of the knot without tension that is of greatest concern for security.  (Except in, e.g., tying a Bowline in super-slick
HMPE (bare, not what climbers call "Spectra") or other material where it has been seen to slip by great tension.)

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I repeated this bounce test using a Butterfly knot and a Figure 8 eye knot to anchor the Joker rope to a bolt.
The Butterfly knot was very difficult to untie - took quite some effort before I eventually managed to loosen it.
The figure 8 was also a little difficult to untie, but not as hard as the Butterfly.

And I'd better remind readers that both of these knots can assume various orientations,
and that the Butterfly is Asymmetric, so varies depending on which *end* is loaded in opposition to the eye
(I'm assuming that you weren't talking about through-loading  this mid-line eyeknot.)

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Am still waiting for some considered feedback/opinion on this End Bound Bowline variant...[aka EBSB]
I don't think it has been published before and I can find nothing in any texts anywhere recommending its use.
Dan, what say you?

GRATUITOUSLY COMPLEX ;  TOO CLEVER BY HALF ! !
--especially regarding tying it:  the more tucking you require, the more of a pain in the ass
it is to do, and the people who will do it, and fewer times they do so!  And, not so effective re security.

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I imagine you might have played with this variant while devising your EBDB, but did you publish it anywhere?
Is it reported anywhere by anyone as a possible life support knot?

The EBDB's end-binding wrap doesn't work so well on a single Bowline, as it wraps around
just 2 diameters, which is a poor, non-circular-like bending.  One CAN orient the end so that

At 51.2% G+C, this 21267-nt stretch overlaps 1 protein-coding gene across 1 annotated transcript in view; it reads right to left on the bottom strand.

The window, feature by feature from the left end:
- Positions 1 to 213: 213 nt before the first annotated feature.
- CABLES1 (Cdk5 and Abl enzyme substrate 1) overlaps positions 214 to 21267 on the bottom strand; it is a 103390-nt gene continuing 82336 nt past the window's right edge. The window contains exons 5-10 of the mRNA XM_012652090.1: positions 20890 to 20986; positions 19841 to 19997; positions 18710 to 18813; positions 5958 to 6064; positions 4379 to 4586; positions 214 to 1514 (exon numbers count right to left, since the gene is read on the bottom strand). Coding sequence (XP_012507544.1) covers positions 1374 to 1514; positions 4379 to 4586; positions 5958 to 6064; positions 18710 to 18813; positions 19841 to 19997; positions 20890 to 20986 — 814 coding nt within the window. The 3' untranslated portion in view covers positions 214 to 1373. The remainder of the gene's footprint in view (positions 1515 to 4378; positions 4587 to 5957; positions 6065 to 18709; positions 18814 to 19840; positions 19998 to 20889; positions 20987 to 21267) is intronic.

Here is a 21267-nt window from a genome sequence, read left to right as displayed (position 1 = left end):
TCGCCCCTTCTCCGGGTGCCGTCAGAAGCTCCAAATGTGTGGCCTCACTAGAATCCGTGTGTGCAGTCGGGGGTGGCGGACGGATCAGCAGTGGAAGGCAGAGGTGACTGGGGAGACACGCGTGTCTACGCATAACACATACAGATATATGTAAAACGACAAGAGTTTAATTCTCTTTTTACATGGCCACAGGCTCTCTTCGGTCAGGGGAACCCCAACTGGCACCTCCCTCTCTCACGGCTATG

it wraps around the end-side eye-leg, and thus gains a diamter, and holds better.  But if one
is going to this trouble, I think it's worthwhile to use the EBDB, which should still hold better
(and itself allows for the inclusion of the eye-side eye-leg, but that I think goes into excess
bulkiness and diminished/dubious returns in behavior).

There are all sorts of knotting components , so to speak--the back-flipping of a bight-end,
the end-wrapping, the YoBowl-tucking, the "doubling" of some part, ... :  one can work out
a table of combinations and fall over from exhaustion at having to give each one consideration.
(It's best if the YoBowling is first to go, to ease this situation.)  And to this, you added this
"Eureaka" aspect of another tuck of the end beneath its very binding wrap!!  How do you
expect to tighten this wrap, which is loose 'til the end is stuck through it, and then ... ?
--leave sufficient end to have as a small bight's worth of material to tighten down and then
have to pull that excess out to dangle?  --quite wasteful of material & time & effort & memory.

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but creating ]b]such a finish sets the tail on a parallel path with the Spart[/b] thereby mimicking the form of #1047 [Fig.8]
- which has some spin-off benefits:  eg, some users are adamant about using a double overhand knot to secure and finish the bowline.
It also keeps the tail well clear of the eye (which I think has merit).

We keep going over this.  If you want an easy Strangle hitch tie-off, the Janus bowlines are good,
and they are very quickly tied.  All this "end out of the eye" business leaves me cold:  I've never much
found the end to actually  be IN the eye (the normal Bowline's SPart's draw on the end in fact
pulls it up to one side).  But I've pointed out ways to avoid this.  A simple step to do both is let those
who suffer this defect in desires tie off the end with the strangle from wherever it ends up.  The Janus
versions, incl. those with a "double Bowline" base, and the "mirrored" ones (which you need to take
ALL of you time spent fancying the Yo-ness into learning instead   :D  ) send the end SPartwards.